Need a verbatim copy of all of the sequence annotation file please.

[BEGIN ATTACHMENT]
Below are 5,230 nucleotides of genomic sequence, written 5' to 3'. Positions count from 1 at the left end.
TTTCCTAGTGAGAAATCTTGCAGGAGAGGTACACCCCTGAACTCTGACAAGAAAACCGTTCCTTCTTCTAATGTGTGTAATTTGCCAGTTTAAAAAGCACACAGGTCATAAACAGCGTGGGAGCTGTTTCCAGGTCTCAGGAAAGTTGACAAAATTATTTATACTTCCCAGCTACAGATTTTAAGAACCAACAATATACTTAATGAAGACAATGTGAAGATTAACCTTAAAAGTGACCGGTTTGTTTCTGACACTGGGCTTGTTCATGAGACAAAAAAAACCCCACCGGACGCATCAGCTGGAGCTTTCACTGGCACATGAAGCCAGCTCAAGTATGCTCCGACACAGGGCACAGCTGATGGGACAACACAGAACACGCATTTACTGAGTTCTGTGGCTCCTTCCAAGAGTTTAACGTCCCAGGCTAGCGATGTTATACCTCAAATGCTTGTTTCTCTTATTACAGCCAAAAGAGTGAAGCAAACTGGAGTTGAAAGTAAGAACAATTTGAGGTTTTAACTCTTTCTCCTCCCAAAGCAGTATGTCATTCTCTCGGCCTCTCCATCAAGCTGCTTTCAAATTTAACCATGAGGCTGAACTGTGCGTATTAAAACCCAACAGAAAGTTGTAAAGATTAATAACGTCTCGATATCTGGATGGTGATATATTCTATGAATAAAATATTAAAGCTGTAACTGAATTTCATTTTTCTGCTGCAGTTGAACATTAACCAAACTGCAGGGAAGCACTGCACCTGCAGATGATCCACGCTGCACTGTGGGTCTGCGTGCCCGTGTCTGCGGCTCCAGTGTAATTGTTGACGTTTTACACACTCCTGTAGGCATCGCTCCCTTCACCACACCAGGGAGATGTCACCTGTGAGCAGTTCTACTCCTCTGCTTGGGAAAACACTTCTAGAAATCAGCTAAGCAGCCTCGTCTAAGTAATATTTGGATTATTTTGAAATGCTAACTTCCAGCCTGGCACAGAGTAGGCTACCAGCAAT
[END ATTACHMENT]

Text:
Below are 5,230 nucleotides of genomic sequence, written 5' to 3'. Positions count from 1 at the left end.
TTTCCTAGTGAGAAATCTTGCAGGAGAGGTACACCCCTGAACTCTGACAAGAAAACCGTTCCTTCTTCTAATGTGTGTAATTTGCCAGTTTAAAAAGCACACAGGTCATAAACAGCGTGGGAGCTGTTTCCAGGTCTCAGGAAAGTTGACAAAATTATTTATACTTCCCAGCTACAGATTTTAAGAACCAACAATATACTTAATGAAGACAATGTGAAGATTAACCTTAAAAGTGACCGGTTTGTTTCTGACACTGGGCTTGTTCATGAGACAAAAAAAACCCCACCGGACGCATCAGCTGGAGCTTTCACTGGCACATGAAGCCAGCTCAAGTATGCTCCGACACAGGGCACAGCTGATGGGACAACACAGAACACGCATTTACTGAGTTCTGTGGCTCCTTCCAAGAGTTTAACGTCCCAGGCTAGCGATGTTATACCTCAAATGCTTGTTTCTCTTATTACAGCCAAAAGAGTGAAGCAAACTGGAGTTGAAAGTAAGAACAATTTGAGGTTTTAACTCTTTCTCCTCCCAAAGCAGTATGTCATTCTCTCGGCCTCTCCATCAAGCTGCTTTCAAATTTAACCATGAGGCTGAACTGTGCGTATTAAAACCCAACAGAAAGTTGTAAAGATTAATAACGTCTCGATATCTGGATGGTGATATATTCTATGAATAAAATATTAAAGCTGTAACTGAATTTCATTTTTCTGCTGCAGTTGAACATTAACCAAACTGCAGGGAAGCACTGCACCTGCAGATGATCCACGCTGCACTGTGGGTCTGCGTGCCCGTGTCTGCGGCTCCAGTGTAATTGTTGACGTTTTACACACTCCTGTAGGCATCGCTCCCTTCACCACACCAGGGAGATGTCACCTGTGAGCAGTTCTACTCCTCTGCTTGGGAAAACACTTCTAGAAATCAGCTAAGCAGCCTCGTCTAAGTAATATTTGGATTATTTTGAAATGCTAACTTCCAGCCTGGCACAGAGTAGGCTACCAGCAAT